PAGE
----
Because most bank holidays fall on a Monday or Friday, part-time employees who do not work on these days could be entitled to proportionately fewer days off compared with full-time employees, depending on shift patterns and annual leave arrangements within the organisation.
Employers must ensure that all employees have at least the statutory minimum annual leave entitlement and that part-time employees are not treated less favourably than full-time employees. To avoid a complaint of less favourable treatment under the Part-time Workers (Prevention of Less Favourable Treatment) Regulations 2000 (SI 2000/1551) many employers provide part-time employees with a pro rated bank holiday entitlement.
While there may be no arrangement that will have entirely fair results for all employees whatever their working pattern, one option is to calculate pro rated bank holiday entitlement according to the number of hours that the part-time employee works, irrespective of whether or not they work on the days on which bank holidays fall.
For example, if full-time employees are entitled to eight bank holidays a year, in addition to their normal annual leave entitlement, a full-time employee working a five-day week of 37.5 hours would be entitled to 60 hours of leave on bank holidays (ie eight days of seven and a half hours). A part-time employee working a three-day week of 22.5 hours would be entitled to a pro rated bank holiday allowance of 36 hours (22.5 ÷ 37.5 x 60). Calculating an hourly entitlement has the disadvantage of potentially resulting in an employee working for, for example, only one or two hours on a particular day.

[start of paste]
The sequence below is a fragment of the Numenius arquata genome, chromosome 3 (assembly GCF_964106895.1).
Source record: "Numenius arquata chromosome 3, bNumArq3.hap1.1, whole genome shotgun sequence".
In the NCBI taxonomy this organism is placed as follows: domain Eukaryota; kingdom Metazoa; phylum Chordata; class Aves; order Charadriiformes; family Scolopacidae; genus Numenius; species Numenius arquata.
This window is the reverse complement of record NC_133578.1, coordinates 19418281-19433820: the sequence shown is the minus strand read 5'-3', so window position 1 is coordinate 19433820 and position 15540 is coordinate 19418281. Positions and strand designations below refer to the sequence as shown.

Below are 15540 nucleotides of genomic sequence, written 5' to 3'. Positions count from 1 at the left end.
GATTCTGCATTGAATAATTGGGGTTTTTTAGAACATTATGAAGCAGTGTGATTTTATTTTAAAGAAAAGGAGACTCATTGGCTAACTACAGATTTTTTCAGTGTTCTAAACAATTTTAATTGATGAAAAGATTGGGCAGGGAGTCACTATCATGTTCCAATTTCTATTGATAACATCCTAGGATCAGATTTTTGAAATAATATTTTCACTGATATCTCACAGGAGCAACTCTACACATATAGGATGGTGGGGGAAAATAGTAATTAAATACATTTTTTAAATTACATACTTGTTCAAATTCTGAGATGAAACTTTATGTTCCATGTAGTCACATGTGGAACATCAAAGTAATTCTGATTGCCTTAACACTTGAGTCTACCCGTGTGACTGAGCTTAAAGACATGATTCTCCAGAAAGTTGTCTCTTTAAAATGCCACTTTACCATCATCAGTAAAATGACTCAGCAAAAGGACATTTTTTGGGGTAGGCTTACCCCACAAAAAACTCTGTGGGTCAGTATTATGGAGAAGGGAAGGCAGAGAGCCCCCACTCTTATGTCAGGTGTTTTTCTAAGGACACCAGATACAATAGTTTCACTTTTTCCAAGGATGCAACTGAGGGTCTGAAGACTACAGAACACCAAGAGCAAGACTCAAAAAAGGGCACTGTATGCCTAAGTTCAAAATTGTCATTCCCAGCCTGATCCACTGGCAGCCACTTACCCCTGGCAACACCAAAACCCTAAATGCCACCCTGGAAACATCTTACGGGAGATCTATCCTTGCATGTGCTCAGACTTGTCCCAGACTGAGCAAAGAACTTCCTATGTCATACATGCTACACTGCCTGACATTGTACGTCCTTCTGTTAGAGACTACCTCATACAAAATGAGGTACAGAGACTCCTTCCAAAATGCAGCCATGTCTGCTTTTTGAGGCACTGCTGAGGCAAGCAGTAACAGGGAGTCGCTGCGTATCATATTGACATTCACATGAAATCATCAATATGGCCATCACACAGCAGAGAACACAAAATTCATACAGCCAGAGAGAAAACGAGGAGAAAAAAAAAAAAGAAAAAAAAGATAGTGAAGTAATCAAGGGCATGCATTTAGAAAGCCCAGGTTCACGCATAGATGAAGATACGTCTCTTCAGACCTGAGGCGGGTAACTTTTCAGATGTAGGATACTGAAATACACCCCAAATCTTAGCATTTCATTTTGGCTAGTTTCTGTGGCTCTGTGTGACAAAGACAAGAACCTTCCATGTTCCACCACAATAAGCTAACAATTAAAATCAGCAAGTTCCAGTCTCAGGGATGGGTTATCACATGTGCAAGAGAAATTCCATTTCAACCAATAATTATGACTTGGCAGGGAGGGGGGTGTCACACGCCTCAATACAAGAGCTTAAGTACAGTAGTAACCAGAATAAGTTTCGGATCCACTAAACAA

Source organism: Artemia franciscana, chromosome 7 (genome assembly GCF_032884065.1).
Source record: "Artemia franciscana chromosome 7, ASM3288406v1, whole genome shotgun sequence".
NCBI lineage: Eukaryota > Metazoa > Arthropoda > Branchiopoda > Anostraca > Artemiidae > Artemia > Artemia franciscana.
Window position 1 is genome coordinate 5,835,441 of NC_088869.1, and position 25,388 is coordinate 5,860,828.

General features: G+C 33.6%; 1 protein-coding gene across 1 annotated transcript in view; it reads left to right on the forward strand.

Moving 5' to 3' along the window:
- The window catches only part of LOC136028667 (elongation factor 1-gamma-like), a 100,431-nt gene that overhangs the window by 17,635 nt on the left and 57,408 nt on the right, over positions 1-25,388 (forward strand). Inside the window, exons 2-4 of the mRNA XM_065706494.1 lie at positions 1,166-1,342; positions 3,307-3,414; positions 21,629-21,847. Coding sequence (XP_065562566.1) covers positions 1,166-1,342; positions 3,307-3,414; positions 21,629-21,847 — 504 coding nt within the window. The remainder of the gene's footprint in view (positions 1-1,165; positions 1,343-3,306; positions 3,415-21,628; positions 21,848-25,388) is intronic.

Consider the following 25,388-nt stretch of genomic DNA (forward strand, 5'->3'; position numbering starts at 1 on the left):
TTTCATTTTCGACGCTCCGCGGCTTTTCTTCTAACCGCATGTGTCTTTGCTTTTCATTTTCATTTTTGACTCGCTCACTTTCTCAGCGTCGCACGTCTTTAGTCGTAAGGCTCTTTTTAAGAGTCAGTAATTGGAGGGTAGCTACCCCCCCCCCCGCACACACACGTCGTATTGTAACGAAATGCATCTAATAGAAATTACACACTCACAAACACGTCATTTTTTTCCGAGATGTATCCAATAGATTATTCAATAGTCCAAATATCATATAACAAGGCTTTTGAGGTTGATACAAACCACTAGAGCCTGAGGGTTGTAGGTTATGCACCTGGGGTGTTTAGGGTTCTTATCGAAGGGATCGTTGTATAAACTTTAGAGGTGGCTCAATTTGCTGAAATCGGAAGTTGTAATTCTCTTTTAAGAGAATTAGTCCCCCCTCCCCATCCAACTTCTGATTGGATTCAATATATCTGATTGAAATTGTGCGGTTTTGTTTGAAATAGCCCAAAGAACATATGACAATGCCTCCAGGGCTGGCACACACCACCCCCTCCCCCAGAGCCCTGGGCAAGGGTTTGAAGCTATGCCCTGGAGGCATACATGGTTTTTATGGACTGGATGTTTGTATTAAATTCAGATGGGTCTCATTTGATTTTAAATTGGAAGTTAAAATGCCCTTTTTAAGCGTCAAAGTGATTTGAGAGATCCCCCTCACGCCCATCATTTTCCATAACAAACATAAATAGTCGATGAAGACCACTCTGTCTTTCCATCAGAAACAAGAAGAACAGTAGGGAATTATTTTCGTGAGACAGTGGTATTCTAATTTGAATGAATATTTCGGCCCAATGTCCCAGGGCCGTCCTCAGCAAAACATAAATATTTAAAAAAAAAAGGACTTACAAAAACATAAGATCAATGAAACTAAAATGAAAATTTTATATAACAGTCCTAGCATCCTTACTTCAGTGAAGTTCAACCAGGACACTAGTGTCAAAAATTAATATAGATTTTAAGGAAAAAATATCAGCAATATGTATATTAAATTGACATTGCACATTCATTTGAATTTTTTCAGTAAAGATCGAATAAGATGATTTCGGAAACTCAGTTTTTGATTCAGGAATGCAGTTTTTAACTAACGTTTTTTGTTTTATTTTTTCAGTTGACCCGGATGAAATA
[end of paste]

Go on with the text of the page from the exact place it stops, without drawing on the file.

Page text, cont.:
The employer should allow the part-time employee to book the 36 hours’ pro rated bank holiday entitlement as annual leave under the organisation’s normal procedure. If the employee is scheduled to work on any bank holiday, they would have to book this as annual leave to take the day off. If the business is closed on bank holidays, the employer could require the employee to take annual leave if they are scheduled to work on these days, by including this in the employee’s contract or giving the appropriate notice.
Looking to recruit via an agency?
Read our report “The Ultimate Guide to Finding a Recruitment Partner”
Not yet benefiting from flexible workers?
Read our guide “Why Using Temporary Workers Will Grow Your Organisation”
How can you be sure you’re doing all you can to attract the right talent for your organisation?
Read our guide “The Ultimate Guide to The Recruitment Process”